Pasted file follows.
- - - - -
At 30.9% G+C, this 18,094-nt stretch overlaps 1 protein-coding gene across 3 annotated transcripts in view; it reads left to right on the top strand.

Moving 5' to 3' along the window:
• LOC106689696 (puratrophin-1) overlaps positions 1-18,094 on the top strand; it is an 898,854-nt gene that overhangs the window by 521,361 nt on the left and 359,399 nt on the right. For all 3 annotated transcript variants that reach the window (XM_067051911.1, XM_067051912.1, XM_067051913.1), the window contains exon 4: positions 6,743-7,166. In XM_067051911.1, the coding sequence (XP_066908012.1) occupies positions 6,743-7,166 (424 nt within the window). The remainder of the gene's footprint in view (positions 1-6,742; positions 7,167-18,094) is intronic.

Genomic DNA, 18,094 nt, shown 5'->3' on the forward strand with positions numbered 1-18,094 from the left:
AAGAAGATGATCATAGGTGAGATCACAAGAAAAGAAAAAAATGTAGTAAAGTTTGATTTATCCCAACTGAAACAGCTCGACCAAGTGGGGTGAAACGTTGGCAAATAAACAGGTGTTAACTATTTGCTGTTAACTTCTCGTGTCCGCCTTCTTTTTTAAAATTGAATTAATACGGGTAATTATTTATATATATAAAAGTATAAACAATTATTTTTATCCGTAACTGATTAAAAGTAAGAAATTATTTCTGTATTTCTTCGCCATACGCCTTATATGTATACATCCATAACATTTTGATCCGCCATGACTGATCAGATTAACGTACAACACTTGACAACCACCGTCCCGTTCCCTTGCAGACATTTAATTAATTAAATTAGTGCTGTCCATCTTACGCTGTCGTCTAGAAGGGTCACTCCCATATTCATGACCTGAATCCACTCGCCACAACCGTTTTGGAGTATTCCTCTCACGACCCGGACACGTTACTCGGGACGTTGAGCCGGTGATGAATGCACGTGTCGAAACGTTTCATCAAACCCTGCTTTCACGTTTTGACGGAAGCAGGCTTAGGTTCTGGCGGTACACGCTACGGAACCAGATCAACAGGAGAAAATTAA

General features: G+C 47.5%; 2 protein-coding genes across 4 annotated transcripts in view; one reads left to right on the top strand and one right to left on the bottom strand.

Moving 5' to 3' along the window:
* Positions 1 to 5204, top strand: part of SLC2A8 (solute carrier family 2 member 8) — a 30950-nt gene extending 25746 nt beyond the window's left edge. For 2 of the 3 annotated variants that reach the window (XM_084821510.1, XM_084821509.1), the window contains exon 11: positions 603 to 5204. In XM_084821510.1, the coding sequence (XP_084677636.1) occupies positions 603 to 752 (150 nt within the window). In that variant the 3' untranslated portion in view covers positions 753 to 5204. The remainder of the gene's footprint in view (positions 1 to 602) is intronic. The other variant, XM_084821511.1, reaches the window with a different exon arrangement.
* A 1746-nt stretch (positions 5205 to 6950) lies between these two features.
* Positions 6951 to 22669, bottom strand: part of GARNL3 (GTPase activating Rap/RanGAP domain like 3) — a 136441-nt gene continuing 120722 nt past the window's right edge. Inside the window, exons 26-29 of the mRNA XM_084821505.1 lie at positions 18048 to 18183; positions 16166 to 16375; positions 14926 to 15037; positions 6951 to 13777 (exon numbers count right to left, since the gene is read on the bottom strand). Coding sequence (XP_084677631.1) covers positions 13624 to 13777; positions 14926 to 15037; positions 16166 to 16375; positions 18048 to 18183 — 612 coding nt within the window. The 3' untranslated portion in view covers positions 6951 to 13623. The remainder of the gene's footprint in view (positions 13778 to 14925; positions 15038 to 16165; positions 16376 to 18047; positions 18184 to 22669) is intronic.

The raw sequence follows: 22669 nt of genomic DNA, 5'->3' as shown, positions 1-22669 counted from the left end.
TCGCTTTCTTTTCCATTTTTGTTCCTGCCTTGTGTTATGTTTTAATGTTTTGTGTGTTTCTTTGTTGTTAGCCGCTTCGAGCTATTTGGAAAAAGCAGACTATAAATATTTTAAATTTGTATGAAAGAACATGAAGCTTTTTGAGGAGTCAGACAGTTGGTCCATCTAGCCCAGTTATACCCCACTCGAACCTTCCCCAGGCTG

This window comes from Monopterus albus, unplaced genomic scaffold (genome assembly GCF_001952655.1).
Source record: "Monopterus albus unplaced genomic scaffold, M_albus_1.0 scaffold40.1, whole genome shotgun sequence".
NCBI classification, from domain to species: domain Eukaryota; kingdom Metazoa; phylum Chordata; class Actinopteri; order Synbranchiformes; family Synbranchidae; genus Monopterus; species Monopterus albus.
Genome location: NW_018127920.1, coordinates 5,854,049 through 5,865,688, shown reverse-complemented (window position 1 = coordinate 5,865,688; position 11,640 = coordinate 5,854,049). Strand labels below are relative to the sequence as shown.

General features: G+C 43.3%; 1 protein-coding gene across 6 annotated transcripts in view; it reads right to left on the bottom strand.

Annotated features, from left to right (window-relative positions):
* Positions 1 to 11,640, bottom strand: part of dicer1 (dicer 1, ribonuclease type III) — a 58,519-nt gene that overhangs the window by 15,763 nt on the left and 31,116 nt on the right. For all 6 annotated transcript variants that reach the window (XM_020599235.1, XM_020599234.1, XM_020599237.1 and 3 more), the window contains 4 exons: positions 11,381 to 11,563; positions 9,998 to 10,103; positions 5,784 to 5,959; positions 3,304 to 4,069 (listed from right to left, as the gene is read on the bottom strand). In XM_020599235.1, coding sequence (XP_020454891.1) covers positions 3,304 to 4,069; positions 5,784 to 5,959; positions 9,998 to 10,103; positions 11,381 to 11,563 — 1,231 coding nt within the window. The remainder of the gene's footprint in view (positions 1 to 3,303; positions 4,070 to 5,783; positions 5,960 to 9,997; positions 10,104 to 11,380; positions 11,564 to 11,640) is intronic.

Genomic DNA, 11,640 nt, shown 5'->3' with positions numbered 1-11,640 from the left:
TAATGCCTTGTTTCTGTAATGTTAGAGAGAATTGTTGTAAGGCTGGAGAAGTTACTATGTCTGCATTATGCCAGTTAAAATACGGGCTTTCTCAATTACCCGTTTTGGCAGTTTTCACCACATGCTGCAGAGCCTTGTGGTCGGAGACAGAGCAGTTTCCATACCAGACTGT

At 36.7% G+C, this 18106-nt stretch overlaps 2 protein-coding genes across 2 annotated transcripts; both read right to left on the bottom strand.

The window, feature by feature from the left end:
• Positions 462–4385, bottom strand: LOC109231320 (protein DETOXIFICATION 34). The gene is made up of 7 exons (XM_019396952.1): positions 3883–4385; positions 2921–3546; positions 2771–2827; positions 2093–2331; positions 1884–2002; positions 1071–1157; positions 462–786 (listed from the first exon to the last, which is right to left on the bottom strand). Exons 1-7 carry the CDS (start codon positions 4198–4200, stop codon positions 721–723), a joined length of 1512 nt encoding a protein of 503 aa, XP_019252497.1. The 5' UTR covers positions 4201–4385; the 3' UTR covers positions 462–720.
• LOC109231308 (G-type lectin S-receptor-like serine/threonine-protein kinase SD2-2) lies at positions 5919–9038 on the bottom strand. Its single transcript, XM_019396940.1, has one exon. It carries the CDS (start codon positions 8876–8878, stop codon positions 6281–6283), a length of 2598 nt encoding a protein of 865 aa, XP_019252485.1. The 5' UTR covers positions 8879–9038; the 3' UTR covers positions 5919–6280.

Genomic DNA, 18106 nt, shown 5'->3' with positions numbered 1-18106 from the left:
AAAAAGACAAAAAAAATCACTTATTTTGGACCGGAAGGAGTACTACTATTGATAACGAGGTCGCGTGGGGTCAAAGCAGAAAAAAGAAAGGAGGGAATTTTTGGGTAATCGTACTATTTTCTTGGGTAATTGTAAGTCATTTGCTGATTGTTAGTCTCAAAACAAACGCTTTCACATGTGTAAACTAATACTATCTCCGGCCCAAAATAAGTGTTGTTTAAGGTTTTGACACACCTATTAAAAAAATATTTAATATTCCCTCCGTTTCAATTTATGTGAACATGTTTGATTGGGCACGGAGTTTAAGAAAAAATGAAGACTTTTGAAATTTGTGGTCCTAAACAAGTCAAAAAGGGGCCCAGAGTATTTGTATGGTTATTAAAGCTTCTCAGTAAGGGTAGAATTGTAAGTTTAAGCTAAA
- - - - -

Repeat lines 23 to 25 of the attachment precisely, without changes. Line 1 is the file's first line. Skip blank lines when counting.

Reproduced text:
The window, feature by feature from the left end:
• Positions 462–4385, bottom strand: LOC109231320 (protein DETOXIFICATION 34). The gene is made up of 7 exons (XM_019396952.1): positions 3883–4385; positions 2921–3546; positions 2771–2827; positions 2093–2331; positions 1884–2002; positions 1071–1157; positions 462–786 (listed from the first exon to the last, which is right to left on the bottom strand). Exons 1-7 carry the CDS (start codon positions 4198–4200, stop codon positions 721–723), a joined length of 1512 nt encoding a protein of 503 aa, XP_019252497.1. The 5' UTR covers positions 4201–4385; the 3' UTR covers positions 462–720.
• LOC109231308 (G-type lectin S-receptor-like serine/threonine-protein kinase SD2-2) lies at positions 5919–9038 on the bottom strand. Its single transcript, XM_019396940.1, has one exon. It carries the CDS (start codon positions 8876–8878, stop codon positions 6281–6283), a length of 2598 nt encoding a protein of 865 aa, XP_019252485.1. The 5' UTR covers positions 8879–9038; the 3' UTR covers positions 5919–6280.